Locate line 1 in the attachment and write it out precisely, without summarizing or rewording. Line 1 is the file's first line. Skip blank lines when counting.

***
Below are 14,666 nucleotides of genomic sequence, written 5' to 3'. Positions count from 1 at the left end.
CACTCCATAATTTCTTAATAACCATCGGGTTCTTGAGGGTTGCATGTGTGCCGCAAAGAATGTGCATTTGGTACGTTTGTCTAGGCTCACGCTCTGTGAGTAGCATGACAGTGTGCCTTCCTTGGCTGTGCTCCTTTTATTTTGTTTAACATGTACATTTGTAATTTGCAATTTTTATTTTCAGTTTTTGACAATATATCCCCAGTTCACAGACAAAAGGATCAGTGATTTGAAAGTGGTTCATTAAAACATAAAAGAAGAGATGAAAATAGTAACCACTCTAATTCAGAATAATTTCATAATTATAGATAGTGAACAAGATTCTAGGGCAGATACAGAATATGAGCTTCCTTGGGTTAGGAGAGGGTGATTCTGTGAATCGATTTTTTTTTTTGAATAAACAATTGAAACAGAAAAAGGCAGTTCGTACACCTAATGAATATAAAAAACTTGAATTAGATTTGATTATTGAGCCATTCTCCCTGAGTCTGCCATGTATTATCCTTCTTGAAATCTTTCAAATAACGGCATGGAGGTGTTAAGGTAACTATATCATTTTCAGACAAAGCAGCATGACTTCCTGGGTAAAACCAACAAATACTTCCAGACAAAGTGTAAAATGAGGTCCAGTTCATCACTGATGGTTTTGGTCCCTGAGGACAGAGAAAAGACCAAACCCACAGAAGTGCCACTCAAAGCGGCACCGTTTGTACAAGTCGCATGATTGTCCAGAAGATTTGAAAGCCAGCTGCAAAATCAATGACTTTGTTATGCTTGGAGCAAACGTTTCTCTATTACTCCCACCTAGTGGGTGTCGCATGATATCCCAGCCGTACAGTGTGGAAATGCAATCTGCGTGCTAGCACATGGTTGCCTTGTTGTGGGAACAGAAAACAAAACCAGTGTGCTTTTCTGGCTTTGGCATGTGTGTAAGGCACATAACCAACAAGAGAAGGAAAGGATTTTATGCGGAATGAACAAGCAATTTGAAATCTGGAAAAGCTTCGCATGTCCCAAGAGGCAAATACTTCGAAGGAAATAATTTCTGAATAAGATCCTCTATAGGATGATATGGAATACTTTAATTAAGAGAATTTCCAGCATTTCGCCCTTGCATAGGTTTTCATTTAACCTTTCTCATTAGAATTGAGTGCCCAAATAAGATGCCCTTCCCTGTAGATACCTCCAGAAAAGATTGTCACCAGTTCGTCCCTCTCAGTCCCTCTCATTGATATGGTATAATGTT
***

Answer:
Below are 14,666 nucleotides of genomic sequence, written 5' to 3'. Positions count from 1 at the left end.